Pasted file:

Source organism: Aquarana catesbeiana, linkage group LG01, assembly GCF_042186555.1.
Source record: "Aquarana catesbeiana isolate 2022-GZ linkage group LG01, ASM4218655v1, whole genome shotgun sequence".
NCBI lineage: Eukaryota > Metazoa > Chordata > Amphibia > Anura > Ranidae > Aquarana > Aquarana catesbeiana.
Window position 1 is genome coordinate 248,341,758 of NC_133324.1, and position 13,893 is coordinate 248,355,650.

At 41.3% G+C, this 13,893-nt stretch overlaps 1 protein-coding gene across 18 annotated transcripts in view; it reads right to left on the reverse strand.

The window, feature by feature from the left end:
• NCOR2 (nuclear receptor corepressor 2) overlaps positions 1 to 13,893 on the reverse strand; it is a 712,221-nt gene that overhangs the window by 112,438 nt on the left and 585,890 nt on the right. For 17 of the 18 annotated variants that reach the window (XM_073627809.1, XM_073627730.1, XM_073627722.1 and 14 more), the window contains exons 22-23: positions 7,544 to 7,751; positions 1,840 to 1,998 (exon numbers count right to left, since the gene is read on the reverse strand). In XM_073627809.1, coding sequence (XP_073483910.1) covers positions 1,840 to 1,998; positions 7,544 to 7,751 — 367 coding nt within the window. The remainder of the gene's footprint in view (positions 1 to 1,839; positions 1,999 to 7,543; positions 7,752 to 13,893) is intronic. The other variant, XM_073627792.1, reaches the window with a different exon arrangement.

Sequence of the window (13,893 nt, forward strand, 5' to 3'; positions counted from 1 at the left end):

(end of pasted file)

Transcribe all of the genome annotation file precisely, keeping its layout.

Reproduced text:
Source organism: Aquarana catesbeiana, linkage group LG01, assembly GCF_042186555.1.
Source record: "Aquarana catesbeiana isolate 2022-GZ linkage group LG01, ASM4218655v1, whole genome shotgun sequence".
NCBI lineage: Eukaryota > Metazoa > Chordata > Amphibia > Anura > Ranidae > Aquarana > Aquarana catesbeiana.
Window position 1 is genome coordinate 248,341,758 of NC_133324.1, and position 13,893 is coordinate 248,355,650.

At 41.3% G+C, this 13,893-nt stretch overlaps 1 protein-coding gene across 18 annotated transcripts in view; it reads right to left on the reverse strand.

The window, feature by feature from the left end:
• NCOR2 (nuclear receptor corepressor 2) overlaps positions 1 to 13,893 on the reverse strand; it is a 712,221-nt gene that overhangs the window by 112,438 nt on the left and 585,890 nt on the right. For 17 of the 18 annotated variants that reach the window (XM_073627809.1, XM_073627730.1, XM_073627722.1 and 14 more), the window contains exons 22-23: positions 7,544 to 7,751; positions 1,840 to 1,998 (exon numbers count right to left, since the gene is read on the reverse strand). In XM_073627809.1, coding sequence (XP_073483910.1) covers positions 1,840 to 1,998; positions 7,544 to 7,751 — 367 coding nt within the window. The remainder of the gene's footprint in view (positions 1 to 1,839; positions 1,999 to 7,543; positions 7,752 to 13,893) is intronic. The other variant, XM_073627792.1, reaches the window with a different exon arrangement.

Sequence of the window (13,893 nt, forward strand, 5' to 3'; positions counted from 1 at the left end):